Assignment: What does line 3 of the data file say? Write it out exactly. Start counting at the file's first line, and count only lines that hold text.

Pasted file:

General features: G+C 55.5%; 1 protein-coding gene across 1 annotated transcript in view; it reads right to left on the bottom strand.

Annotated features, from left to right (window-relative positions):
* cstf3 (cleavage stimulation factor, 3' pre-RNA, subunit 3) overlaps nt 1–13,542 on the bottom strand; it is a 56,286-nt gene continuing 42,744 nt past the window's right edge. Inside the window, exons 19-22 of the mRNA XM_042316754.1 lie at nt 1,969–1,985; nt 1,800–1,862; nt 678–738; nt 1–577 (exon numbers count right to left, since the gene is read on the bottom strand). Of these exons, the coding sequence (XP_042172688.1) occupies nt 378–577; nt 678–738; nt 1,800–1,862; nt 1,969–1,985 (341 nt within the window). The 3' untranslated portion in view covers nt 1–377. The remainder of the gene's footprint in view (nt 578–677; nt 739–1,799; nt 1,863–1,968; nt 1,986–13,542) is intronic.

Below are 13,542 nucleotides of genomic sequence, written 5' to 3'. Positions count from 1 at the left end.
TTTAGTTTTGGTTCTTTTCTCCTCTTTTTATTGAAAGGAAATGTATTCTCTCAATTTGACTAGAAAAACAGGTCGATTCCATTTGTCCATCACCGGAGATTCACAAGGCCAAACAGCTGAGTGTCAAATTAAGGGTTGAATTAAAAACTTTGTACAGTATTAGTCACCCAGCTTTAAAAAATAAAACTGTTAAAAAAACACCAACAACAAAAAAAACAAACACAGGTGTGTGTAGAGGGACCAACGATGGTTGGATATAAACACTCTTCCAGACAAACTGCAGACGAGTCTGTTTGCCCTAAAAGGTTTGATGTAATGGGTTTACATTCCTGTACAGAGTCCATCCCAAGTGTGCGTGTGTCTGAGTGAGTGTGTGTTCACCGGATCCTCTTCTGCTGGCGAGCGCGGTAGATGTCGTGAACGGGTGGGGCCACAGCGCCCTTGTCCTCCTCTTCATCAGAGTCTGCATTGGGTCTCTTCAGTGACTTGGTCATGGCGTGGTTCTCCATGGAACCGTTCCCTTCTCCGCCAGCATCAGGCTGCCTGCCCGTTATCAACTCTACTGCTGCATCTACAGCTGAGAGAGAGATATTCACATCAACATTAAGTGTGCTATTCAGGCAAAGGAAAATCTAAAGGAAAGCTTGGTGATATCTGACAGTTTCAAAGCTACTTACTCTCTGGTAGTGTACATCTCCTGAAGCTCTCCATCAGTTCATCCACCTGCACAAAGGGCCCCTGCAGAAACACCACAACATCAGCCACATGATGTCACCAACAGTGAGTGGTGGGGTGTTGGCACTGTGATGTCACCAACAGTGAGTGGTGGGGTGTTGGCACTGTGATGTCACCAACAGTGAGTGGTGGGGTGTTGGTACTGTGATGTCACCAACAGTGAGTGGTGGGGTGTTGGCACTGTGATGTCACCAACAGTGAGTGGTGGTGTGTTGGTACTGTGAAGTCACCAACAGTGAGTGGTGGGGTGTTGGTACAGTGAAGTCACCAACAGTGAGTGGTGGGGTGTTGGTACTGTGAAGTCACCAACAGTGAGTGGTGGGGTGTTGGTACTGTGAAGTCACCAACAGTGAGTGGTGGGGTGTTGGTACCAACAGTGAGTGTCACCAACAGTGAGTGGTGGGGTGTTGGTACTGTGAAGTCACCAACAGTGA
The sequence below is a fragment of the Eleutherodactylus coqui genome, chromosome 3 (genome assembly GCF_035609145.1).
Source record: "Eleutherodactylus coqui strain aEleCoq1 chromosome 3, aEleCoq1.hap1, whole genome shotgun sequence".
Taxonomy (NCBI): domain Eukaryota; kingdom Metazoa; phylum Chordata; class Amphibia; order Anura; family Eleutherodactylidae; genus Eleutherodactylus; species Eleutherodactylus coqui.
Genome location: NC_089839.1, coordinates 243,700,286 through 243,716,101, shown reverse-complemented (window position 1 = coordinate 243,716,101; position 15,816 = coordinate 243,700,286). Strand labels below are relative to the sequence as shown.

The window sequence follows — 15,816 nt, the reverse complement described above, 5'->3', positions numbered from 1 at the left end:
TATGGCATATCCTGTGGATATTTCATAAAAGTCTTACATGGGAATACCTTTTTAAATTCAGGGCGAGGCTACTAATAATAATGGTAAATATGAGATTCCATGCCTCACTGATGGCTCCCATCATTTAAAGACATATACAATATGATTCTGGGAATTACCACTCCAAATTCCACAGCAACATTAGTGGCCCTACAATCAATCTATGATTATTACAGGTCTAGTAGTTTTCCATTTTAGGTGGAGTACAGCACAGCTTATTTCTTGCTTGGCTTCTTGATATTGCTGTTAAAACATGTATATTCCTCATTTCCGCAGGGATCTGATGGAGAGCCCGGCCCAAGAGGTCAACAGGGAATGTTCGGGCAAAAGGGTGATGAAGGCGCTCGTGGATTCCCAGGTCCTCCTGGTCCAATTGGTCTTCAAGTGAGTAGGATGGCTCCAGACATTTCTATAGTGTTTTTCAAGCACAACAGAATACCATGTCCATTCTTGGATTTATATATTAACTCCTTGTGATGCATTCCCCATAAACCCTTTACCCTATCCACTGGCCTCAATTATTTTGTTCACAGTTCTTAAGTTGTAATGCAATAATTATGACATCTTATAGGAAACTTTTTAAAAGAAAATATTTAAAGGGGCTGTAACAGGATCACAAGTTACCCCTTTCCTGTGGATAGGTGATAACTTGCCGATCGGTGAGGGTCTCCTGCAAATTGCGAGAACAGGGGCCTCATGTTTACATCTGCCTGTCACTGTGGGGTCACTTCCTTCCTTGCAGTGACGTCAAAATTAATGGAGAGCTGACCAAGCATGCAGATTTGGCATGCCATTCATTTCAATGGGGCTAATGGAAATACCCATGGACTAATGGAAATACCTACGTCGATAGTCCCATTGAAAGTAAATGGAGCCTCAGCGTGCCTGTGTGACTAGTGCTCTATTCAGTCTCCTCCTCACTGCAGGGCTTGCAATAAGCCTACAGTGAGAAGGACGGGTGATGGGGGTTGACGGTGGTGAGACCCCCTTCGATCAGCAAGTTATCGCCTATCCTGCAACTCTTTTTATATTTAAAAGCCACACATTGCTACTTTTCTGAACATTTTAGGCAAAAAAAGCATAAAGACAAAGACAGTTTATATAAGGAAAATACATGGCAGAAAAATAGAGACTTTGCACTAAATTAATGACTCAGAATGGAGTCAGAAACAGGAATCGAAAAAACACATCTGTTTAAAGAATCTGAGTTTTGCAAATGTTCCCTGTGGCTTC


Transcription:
* cstf3 (cleavage stimulation factor, 3' pre-RNA, subunit 3) overlaps nt 1–13,542 on the bottom strand; it is a 56,286-nt gene continuing 42,744 nt past the window's right edge. Inside the window, exons 19-22 of the mRNA XM_042316754.1 lie at nt 1,969–1,985; nt 1,800–1,862; nt 678–738; nt 1–577 (exon numbers count right to left, since the gene is read on the bottom strand). Of these exons, the coding sequence (XP_042172688.1) occupies nt 378–577; nt 678–738; nt 1,800–1,862; nt 1,969–1,985 (341 nt within the window). The 3' untranslated portion in view covers nt 1–377. The remainder of the gene's footprint in view (nt 578–677; nt 739–1,799; nt 1,863–1,968; nt 1,986–13,542) is intronic.